I have posted a couple times on this board in the last couple days. I appreciate all the feedback I have received. There are a lot ok knowledgeable people here. This whole mortgage thing is stressful and we're just begining. So I have a question...
I know the difference between the 2 but kinda of confused with the terms with mortgage. I posted about my husbands income may not be enough due to write offs well they got that taken care of and issued us a prequalifaction but, our app had to go to underwriting first for them to make it the call about the debt to income before issuing prequalifaction. Well like I said we received our letter today.. YaY (I hope)... He told us we could start looking at houses and putting in offers. Is that correct without a pre approval? The letter states that we are prequalified it list the amount we are qualified for and the highest our payment can be etc.... I just don't want to get my hopes up. Do some lenders not do Preapprovals first? My other question is what do we do now find a house put in an offer and if it's accepted is that when they will do an approval. Sorry if this sounds confusing I am confused a little.
In the current market, as long as the lender's name and contact information is on it, a prequalification ~= preapproval.
That bugged the hell out of me working with Chase ~18 months ago as I'd read preapproval >> prequalification, but for some lenderes prequal = preapproval and in the market the terms have become effectively synomynous at least in my experience.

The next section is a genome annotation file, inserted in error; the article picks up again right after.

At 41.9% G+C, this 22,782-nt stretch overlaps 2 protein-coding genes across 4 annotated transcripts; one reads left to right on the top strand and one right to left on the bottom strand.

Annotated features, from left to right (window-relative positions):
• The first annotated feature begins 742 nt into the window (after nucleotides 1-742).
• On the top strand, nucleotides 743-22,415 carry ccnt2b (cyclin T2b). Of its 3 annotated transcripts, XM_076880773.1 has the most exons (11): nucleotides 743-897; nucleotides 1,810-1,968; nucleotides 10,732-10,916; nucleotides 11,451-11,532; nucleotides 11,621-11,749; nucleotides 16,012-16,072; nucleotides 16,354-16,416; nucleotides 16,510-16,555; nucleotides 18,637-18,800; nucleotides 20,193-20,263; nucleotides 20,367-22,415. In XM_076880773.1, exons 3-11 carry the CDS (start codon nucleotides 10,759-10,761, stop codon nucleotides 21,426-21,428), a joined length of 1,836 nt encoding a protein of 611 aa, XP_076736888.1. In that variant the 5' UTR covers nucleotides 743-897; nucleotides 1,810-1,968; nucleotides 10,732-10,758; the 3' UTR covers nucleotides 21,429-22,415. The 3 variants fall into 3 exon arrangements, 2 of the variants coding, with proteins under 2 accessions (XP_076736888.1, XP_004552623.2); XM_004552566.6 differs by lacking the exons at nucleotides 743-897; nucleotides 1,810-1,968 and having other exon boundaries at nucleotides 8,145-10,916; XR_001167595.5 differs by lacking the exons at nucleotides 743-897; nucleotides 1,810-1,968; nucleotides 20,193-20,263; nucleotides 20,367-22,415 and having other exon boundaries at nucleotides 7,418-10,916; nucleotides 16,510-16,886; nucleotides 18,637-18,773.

There used to be a difference I suppose historically, but any seller's agent worth a darn will just call the LO anyway if the rest of the offer looks good: 5 minutes of time to simply find out if the lender is standing behind you or not is a trivial effort when we're talking selling a house.
Rev is basically right.
You actually have a very strong "pre-approval" because you have been through underwriting already. The next step is to find a property and make sure that the collateral meets guidelines (condition and valuation) and your payments stay in line with the specific property taxes and insurance and HOA (if applicable) for that property.
I have found some lenders will never state pre-approval on their paperwork. Especially big box banks. They don't want to appear like they are committing to making a loan until the commitment is issued IMO. I assume it must be a liability thing because even the commitments today have all kinds of outs for the lender.
Your agent will probably be able to use the fact that you have been through underwriting as a benefit to you in your negotiations. I would.
Fantastic results! 30-60 points on each CRA is a wonderful increase Congratulations!
Remember, there are no stupid questions. Going through the mortgage process is different from getting a loan for a vehicle or other type of credit so it can be intimidating. Sometimes we forget how different it is since we are in the business (real estate or lending).